Early in the morning we left Kolkata with the two Designers, myself and our very resourceful driver.  The journey took us away from the hustle and bustle of Kolkata into the long stretch of the highway and the abundance of Kash flowers which bloom only in the Fall.  Bengal had just finished celebrating the largest and most important festival of Durga Puja, the worship of the Goddess of Power (Shakti) and the pace was slow in the towns we drove through.

The ladies enjoyed some local sweet delicacies and the "bharer cha" (milk tea in a clay cup)!  By the time we reached closer to our destination of the first village, it was time for lunch.  Now, the town we were in, didn't really have any good restaurants that had amenities suitable for tourists.  So, we had to take the help of a very nice traffic policeman who made a few calls and told us of a place that we could use for food and an hour of freshening up in safety and comfort!

A home cooked meal of rice, dal  and vegetables was served which we enjoyed immensely and headed out to the village of Jamdani weavers.  Jam (flower) and Dani (vase) is a Persian word that came to Bengal with the mixing of various cultures, migration, rulers, etc.  The intricate weave takes meticulous precision, attention to detail, and very skilled hands, where the pattern in woven on top of the base fabric, all in simultaneous precision!  Starting their work at 5:30/6:00am and ending at 6:00pm, the weavers can weave up to 4-5m of fabric a day!  With monsoons every year, their homes that hold the looms, get flooded and disrupt work.  Still, they persevere and continue the craft they inherited from their ancestors!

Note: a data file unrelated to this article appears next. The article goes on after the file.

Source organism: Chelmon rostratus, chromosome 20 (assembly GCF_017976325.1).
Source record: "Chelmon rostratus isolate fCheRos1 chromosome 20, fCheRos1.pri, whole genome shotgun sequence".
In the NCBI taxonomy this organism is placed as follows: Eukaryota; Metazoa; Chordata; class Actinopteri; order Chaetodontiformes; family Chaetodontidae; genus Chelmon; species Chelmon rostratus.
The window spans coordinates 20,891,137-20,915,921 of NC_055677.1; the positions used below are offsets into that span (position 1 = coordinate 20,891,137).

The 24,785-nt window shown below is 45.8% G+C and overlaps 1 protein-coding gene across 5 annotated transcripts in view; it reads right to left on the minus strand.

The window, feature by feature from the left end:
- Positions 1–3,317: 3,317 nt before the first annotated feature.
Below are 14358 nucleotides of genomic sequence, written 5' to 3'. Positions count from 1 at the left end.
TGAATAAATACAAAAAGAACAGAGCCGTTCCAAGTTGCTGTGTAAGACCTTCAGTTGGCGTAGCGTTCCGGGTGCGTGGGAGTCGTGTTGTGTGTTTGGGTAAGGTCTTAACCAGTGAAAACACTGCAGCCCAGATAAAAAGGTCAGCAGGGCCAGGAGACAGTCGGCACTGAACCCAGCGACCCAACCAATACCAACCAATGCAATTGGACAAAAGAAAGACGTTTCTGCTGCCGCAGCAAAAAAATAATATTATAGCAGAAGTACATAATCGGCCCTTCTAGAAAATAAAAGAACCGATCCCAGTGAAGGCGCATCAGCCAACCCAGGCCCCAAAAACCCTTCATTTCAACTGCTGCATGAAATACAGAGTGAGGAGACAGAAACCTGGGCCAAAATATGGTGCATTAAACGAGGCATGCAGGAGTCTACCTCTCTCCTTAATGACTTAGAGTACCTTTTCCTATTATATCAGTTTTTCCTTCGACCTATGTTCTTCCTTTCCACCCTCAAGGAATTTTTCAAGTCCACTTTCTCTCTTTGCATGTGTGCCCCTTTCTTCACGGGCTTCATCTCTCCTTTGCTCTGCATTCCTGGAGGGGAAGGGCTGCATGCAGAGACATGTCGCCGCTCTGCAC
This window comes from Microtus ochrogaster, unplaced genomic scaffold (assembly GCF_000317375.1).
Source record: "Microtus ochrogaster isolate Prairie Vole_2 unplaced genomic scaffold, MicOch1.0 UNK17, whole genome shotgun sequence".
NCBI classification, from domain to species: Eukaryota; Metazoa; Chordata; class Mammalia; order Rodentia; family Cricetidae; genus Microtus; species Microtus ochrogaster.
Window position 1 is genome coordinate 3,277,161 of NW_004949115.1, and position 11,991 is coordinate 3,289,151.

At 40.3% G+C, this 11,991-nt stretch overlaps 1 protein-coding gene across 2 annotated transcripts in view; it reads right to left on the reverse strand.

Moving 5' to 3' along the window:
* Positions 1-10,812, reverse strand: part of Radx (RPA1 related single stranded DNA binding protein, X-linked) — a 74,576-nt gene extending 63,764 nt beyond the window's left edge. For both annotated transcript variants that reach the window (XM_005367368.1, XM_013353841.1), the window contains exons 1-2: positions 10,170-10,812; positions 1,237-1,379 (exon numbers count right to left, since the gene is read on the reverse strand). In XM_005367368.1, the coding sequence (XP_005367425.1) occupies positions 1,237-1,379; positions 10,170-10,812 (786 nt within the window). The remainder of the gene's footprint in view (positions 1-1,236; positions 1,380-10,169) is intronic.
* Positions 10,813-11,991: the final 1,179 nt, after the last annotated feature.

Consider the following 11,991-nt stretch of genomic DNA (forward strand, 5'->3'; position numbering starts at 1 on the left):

After enjoying more hospitality of sweets and laughter from the weaver families, petting their cows, and picking up a few Jamdani scarves from their workshop, we headed out for the village of Muslin weavers.